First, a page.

A partnership agreement had been signed with the Departments of Cooperative Governance and Traditional Affairs and Human Settlements, in order to deal with service delivery challenges. The rapid response unit had been decentralised to all nine regions. Three regional bulk infrastructure projects had been completed in the Eastern Cape, Free State and KwaZulu-Natal. Three wastewater treatment works had been completed in the North West, Northern Cape and Western Cape provinces.
Programme 5: Water Sector Regulation
967 waste water treatment collector systems had been assessed for compliance with effluent standards. This was due to enhanced internal capacity, as well as buy-in and improved communication with respective institutions. The Green Drop Report had been completed. 913 water treatment supply systems had been assessed for compliance with drinking water quality standards. This was due to enhanced internal capacity, as well as buy-in and improved communication with respective institutions.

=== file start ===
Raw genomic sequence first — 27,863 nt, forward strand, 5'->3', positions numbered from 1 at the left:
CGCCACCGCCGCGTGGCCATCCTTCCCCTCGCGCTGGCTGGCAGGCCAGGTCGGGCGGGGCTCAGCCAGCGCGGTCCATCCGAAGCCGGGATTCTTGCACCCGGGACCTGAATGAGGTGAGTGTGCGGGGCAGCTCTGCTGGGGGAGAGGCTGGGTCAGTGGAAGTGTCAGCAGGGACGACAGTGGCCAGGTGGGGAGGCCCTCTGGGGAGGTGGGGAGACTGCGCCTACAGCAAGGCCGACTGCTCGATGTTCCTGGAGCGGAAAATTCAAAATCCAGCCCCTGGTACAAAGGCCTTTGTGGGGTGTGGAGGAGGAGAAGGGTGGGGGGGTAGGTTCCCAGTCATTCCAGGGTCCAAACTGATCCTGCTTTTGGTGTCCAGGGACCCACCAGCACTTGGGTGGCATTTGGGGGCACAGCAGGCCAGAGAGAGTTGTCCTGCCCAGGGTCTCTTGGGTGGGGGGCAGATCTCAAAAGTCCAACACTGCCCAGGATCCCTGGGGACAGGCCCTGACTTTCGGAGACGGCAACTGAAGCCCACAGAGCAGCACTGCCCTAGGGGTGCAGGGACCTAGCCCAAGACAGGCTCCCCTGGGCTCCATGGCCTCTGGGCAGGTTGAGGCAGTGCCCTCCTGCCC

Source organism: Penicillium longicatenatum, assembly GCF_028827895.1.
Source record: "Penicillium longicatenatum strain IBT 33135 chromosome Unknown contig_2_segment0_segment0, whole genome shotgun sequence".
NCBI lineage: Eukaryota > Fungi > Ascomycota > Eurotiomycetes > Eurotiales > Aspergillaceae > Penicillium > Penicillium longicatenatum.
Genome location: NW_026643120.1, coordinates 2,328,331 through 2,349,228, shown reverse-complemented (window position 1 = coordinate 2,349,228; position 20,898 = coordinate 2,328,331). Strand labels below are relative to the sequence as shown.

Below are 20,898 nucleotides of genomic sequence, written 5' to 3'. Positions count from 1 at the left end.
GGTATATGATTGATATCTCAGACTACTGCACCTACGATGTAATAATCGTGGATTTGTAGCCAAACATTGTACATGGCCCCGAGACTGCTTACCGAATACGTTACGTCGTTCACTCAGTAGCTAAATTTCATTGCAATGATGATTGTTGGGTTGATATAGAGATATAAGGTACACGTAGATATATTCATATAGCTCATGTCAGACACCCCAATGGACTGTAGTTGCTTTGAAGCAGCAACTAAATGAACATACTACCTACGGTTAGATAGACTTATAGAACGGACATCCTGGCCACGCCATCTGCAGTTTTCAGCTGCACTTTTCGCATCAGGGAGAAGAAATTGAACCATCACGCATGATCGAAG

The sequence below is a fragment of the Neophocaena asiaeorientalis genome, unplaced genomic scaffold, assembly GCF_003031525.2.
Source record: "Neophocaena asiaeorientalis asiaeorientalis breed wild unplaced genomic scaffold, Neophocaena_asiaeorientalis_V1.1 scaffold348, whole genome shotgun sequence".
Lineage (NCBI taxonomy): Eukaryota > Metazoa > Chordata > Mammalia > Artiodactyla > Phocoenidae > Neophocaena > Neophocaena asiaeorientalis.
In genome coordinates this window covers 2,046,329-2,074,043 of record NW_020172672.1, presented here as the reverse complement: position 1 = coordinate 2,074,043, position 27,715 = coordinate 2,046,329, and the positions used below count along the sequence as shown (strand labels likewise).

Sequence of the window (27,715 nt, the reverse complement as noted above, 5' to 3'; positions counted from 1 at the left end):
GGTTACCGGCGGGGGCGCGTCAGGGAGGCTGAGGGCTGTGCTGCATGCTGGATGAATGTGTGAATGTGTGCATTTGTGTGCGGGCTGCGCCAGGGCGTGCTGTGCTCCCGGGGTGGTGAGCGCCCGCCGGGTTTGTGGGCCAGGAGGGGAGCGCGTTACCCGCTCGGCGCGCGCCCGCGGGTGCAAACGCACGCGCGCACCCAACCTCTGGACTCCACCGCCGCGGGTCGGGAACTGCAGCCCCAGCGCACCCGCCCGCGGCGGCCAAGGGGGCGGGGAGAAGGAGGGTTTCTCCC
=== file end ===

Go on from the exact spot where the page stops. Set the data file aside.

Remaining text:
Programme 6: International Water Cooperation
A number of strategic new partnerships had been negotiated with Ethiopia, Zimbabwe, Burundi and Sao Tome and Principe. A Memorandum of Understanding with Ethiopia was ready for signing. A fact-finding mission to Sao Tome and Principe had been undertaken, and a declaration of intent on water and health sector interventions had been signed.
Strategic partnerships had been signed with Cuba and Netherlands. Two financing agreements had been signed with the Dutch ORIO for an infrastructure grant for Elundini and uMgungundlovu.
Ms Fundakubi told the Committee the Department had received a qualified audit for the 2013/14 financial year, just as in the past two financial years. Audit findings had uncovered irregular expenditure, fruitless and wasteful expenditure and non-compliance with supply chain management practices.
The audit findings had pointed out the Department did not have adequate systems in place to maintain records of additions to buildings and other fixed structures for the current and previous years due to the status of the accounting records, which had resulted in additions being misstated by R204 million.
Further, the findings had stated that the Department did not have adequate systems in place to maintain records of Regional Bulk Infrastructure Project (RBIG) commitments, where the procurement of goods and services had been approved or not contracted, but where no delivery had taken place at year end, which had resulted in RBIG commitments being misstated by R576 million.